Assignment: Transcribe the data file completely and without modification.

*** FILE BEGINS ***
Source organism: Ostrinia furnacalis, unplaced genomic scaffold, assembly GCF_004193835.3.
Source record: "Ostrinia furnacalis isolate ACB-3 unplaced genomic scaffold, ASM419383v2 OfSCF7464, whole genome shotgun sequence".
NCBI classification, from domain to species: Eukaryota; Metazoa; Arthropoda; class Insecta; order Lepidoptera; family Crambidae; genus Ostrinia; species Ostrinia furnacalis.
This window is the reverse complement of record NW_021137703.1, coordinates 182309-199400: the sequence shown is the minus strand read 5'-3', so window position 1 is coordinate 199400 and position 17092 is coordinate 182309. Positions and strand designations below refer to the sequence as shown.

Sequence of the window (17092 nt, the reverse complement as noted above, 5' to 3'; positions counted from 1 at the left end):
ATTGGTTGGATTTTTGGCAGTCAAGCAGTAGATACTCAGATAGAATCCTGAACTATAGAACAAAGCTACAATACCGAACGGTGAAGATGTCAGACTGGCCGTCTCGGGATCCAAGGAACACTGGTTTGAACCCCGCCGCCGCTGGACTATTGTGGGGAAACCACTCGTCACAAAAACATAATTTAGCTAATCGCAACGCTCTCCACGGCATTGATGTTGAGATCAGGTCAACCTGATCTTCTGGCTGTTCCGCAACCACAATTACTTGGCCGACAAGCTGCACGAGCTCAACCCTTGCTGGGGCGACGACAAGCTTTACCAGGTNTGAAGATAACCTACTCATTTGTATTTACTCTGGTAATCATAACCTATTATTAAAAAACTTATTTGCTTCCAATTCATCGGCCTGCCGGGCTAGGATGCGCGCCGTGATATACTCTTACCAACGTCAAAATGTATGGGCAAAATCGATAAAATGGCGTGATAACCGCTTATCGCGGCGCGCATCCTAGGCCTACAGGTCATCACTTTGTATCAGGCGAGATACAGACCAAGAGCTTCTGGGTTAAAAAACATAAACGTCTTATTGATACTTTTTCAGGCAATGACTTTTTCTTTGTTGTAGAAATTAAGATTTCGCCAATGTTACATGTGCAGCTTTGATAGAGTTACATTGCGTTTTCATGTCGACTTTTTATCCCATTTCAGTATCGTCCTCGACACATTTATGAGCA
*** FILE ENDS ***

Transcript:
Source organism: Ostrinia furnacalis, unplaced genomic scaffold, assembly GCF_004193835.3.
Source record: "Ostrinia furnacalis isolate ACB-3 unplaced genomic scaffold, ASM419383v2 OfSCF7464, whole genome shotgun sequence".
NCBI classification, from domain to species: Eukaryota; Metazoa; Arthropoda; class Insecta; order Lepidoptera; family Crambidae; genus Ostrinia; species Ostrinia furnacalis.
This window is the reverse complement of record NW_021137703.1, coordinates 182309-199400: the sequence shown is the minus strand read 5'-3', so window position 1 is coordinate 199400 and position 17092 is coordinate 182309. Positions and strand designations below refer to the sequence as shown.

Sequence of the window (17092 nt, the reverse complement as noted above, 5' to 3'; positions counted from 1 at the left end):
ATTGGTTGGATTTTTGGCAGTCAAGCAGTAGATACTCAGATAGAATCCTGAACTATAGAACAAAGCTACAATACCGAACGGTGAAGATGTCAGACTGGCCGTCTCGGGATCCAAGGAACACTGGTTTGAACCCCGCCGCCGCTGGACTATTGTGGGGAAACCACTCGTCACAAAAACATAATTTAGCTAATCGCAACGCTCTCCACGGCATTGATGTTGAGATCAGGTCAACCTGATCTTCTGGCTGTTCCGCAACCACAATTACTTGGCCGACAAGCTGCACGAGCTCAACCCTTGCTGGGGCGACGACAAGCTTTACCAGGTNTGAAGATAACCTACTCATTTGTATTTACTCTGGTAATCATAACCTATTATTAAAAAACTTATTTGCTTCCAATTCATCGGCCTGCCGGGCTAGGATGCGCGCCGTGATATACTCTTACCAACGTCAAAATGTATGGGCAAAATCGATAAAATGGCGTGATAACCGCTTATCGCGGCGCGCATCCTAGGCCTACAGGTCATCACTTTGTATCAGGCGAGATACAGACCAAGAGCTTCTGGGTTAAAAAACATAAACGTCTTATTGATACTTTTTCAGGCAATGACTTTTTCTTTGTTGTAGAAATTAAGATTTCGCCAATGTTACATGTGCAGCTTTGATAGAGTTACATTGCGTTTTCATGTCGACTTTTTATCCCATTTCAGTATCGTCCTCGACACATTTATGAGCA